Sometimes referred to as The Snack-Pack, fans of Toronto’s soul-meets-funk-meets-all-round-good-time-band, Pudding, have been aware of this group’s prowess now for nearly a decade. And for good reason too; they’re one of our city’s most consistent sources of high-energy, easy-to-groove live music.
Pudding’s history of testing dancefloor support beams has come primarily from residencies at some of Toronto’s smaller, and sometimes lesser-known venues, where the five-piece’s powerful performances overwhelm audiences and grip the room’s attention.
The band has made their name covering a wide array of cleverly chosen tracks – generally not choices expected from a group defined as “millennials”. Breathing new life into their well-selected songs, Pudding remain masters at exposing their peer-parlor-patrons to the music of artists such as Nina Simone, The Dixie Cups and The Meters.
After years of exciting The Snack-Pack with perfected renditions of known songs – albeit, perhaps often unidentifiable without the use of Shazam to much of their millennial listenership – Pudding has now taken the next step by writing and recording a new set of originals, with a freshly released music video to match.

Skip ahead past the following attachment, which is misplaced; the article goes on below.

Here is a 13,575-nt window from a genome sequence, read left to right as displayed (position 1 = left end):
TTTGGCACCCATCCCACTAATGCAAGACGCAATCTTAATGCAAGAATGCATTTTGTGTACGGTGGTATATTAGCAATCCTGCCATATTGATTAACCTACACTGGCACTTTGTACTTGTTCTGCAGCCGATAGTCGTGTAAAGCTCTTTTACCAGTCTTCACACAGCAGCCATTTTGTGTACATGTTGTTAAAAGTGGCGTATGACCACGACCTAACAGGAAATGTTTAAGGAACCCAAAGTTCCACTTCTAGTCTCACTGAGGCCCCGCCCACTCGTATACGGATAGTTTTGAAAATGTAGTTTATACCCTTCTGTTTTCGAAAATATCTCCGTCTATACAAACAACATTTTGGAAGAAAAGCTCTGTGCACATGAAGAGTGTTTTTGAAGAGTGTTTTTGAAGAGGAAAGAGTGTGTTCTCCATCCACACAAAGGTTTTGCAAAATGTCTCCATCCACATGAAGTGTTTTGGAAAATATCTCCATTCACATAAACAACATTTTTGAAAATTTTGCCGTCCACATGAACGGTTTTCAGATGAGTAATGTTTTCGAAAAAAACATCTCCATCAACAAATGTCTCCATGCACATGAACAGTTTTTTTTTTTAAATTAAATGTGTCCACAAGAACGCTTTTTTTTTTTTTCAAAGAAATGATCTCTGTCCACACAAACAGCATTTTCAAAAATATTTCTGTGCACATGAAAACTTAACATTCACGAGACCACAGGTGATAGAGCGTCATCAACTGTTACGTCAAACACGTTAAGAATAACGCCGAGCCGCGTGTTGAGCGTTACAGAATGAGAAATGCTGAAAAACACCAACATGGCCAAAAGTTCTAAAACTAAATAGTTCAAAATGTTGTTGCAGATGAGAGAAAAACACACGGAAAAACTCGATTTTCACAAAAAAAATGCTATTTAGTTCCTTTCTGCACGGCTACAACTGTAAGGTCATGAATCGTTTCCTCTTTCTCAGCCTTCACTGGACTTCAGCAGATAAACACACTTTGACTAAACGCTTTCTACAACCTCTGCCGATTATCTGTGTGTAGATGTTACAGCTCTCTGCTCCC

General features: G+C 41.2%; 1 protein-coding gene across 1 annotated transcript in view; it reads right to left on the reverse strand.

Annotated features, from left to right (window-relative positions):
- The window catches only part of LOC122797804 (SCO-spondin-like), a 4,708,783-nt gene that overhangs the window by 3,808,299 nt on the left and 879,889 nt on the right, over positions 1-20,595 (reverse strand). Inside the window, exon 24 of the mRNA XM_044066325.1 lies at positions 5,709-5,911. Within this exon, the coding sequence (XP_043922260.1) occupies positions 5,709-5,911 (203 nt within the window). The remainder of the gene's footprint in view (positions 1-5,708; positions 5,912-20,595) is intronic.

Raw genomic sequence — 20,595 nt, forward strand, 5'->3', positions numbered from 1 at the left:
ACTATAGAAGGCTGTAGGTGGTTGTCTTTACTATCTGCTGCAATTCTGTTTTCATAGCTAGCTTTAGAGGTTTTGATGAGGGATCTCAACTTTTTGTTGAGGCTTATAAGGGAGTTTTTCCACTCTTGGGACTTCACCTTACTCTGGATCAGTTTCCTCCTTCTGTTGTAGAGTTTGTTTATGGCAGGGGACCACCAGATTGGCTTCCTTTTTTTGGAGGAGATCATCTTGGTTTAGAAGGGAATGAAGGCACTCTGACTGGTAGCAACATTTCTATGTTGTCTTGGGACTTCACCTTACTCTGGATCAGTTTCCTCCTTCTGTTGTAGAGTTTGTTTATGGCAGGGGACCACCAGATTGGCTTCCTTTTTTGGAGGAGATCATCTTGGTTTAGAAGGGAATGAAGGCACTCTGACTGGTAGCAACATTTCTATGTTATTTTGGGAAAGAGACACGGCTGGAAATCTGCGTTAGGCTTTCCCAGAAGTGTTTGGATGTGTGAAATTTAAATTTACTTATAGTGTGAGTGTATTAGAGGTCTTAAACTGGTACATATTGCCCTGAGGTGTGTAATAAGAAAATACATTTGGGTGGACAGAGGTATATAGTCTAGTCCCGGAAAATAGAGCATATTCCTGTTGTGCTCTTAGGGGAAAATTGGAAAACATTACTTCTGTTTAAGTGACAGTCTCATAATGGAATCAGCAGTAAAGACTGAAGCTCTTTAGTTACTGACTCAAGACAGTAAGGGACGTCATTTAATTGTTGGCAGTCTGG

RX Music sat down with Pudding’s lead singer/bassist, John Mavro and pianist, Lee Cohen to discuss where they come from, where they are now and what Pudding’s future tastes like.
RX Music: Congratulations on all the new music – the recent release of your single and music video for “Part Time Girl”, as well as for your first single “Back at the End”. But now to start at the beginning, how’d you guys first get together and why did you decide to start things off as a band playing covers?
John Mavro: Lee, Justin, Lewis and I first played together at that YJ thing…
Lee Cohen: Yeah, it was a camp that Justin, Lewis and I went to, they were having a reunion thing. There was a guy who worked there and knew us all from when we were campers. We were always the musical kids, so he asked us to get together for this camp reunion show – just a fun night where we played some classic rock covers, things like that. Lewis knew John and thought he’d be perfect to join us for the performance. After the performance, we knew there was something there. I don’t remember what year that was, probably 2010 or ’11 or something.
Overtime the still-standing original lineup of John Mavro on vocals/bass, Lee Cohen on piano, Lewis Spring on drums and Justin Binder on guitar has morphed slightly at times, even gig to gig, to include guest and sub-in instrumentalists. The most prominent addition has been that of Micah Sky, taking over auxiliary percussion and additional keys on a permanent basis for the last four years.